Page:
Letters to the Editor

Making sure Trump hears us

I am the white guy in the work boots and blue jeans, a little older, wearing a grease-stained Carhartt jacket — the one Donald Trump wouldn’t expect to be in Lexington’s King March.

But I was there, with my union workmates, my African-American teammate who works next to me building a better community and with my neighbor who speaks in Neruda’s tongue. With all my sisters, who own their own bodies.

We were all there in record numbers, more resolute than ever. Saying to him, “No more.”

Perhaps he didn’t hear us so we are going to him. If he has the courage to sleep in Lincoln’s house, in Barack’s place, in the people’s house, we will greet him early in the morning after his illegitimate inauguration.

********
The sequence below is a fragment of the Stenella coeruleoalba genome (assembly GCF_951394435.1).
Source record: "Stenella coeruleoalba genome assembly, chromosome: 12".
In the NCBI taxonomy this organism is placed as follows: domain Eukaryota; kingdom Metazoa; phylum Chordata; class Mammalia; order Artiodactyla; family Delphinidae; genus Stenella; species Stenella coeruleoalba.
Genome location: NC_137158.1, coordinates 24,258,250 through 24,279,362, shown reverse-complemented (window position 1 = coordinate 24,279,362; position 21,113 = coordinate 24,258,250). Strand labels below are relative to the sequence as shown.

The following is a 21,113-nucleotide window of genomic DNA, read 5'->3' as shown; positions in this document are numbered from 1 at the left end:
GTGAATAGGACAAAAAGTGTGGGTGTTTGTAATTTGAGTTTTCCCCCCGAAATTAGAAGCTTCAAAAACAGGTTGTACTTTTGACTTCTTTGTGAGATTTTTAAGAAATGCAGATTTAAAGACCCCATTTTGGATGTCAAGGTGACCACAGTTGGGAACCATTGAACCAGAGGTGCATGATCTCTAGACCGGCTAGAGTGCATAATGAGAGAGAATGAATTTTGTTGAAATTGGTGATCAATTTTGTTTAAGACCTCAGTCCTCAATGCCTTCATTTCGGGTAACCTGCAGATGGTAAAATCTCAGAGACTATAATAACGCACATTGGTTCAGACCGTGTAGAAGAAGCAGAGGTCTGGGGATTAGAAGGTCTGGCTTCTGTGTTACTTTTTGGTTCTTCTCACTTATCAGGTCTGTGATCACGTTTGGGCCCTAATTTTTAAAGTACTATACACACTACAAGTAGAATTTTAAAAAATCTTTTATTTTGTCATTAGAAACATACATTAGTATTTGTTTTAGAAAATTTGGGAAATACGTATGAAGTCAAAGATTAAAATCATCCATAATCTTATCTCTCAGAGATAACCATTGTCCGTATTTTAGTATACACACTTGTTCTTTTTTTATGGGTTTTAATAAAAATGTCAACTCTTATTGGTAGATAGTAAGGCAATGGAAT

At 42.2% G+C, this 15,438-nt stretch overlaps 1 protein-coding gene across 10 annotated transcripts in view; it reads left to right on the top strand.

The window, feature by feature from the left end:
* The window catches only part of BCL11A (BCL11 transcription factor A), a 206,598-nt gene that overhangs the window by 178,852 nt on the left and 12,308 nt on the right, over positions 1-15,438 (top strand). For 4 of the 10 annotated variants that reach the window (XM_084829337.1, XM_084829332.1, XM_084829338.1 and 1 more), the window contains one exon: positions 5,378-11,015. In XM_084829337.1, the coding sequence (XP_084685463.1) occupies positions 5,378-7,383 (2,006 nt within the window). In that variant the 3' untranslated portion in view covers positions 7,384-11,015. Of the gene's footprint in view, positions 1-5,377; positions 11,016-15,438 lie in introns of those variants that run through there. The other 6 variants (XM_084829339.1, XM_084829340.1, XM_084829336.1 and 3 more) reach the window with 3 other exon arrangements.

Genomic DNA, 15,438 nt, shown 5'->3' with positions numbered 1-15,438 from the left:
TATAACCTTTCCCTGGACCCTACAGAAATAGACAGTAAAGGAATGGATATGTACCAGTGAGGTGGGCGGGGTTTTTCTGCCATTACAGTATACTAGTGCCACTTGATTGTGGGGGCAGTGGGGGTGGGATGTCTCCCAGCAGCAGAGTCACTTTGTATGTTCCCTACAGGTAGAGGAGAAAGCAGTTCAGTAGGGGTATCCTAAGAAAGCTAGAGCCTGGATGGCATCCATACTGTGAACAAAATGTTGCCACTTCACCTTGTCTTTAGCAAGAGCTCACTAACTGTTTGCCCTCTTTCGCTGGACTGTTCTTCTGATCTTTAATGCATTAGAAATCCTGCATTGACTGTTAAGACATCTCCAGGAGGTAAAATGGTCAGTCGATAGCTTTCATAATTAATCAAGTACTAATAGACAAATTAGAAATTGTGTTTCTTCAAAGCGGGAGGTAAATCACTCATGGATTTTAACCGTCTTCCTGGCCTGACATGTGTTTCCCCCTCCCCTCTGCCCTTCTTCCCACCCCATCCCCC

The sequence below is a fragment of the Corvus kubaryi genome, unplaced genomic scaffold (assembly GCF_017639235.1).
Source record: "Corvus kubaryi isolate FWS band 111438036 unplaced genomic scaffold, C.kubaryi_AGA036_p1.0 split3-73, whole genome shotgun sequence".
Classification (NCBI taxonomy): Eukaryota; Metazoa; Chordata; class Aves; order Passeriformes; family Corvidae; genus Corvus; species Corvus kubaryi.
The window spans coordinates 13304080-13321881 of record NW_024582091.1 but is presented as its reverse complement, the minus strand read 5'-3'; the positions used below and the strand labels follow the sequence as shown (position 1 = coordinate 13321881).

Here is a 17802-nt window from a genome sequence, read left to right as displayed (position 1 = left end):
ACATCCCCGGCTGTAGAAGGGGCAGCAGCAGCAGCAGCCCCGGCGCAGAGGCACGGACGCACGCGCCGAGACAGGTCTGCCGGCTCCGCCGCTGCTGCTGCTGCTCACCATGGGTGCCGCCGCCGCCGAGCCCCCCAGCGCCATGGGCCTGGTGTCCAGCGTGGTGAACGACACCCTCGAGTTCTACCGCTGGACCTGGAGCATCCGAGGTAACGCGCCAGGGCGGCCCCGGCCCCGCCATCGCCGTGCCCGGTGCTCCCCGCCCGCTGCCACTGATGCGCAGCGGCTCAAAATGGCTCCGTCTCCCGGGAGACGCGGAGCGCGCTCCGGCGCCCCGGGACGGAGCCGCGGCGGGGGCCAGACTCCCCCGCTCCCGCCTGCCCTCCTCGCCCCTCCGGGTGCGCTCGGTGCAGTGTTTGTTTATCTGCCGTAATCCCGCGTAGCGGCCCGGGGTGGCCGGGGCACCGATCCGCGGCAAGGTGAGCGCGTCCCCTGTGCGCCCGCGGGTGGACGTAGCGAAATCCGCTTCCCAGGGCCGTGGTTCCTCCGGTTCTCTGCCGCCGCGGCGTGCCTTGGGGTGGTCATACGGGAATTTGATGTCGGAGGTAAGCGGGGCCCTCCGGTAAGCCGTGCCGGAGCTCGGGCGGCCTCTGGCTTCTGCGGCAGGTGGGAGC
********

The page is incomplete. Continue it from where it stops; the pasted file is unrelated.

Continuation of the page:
If the ghosts of the slaves who built the house don’t haunt his dreams, we will. There will be thousands of us at Saturday’s Women’s March on Washington — shoulder to shoulder, fists raised. Relearning resistance. We are not afraid of alt.right goons, the tainted FBI, nor even his Russian friends.

His tweets are harmless against us. For, “he has loosed the fateful lightning of his terrible swift sword, our truth is marching on.”

Jim Ryder

Lexington

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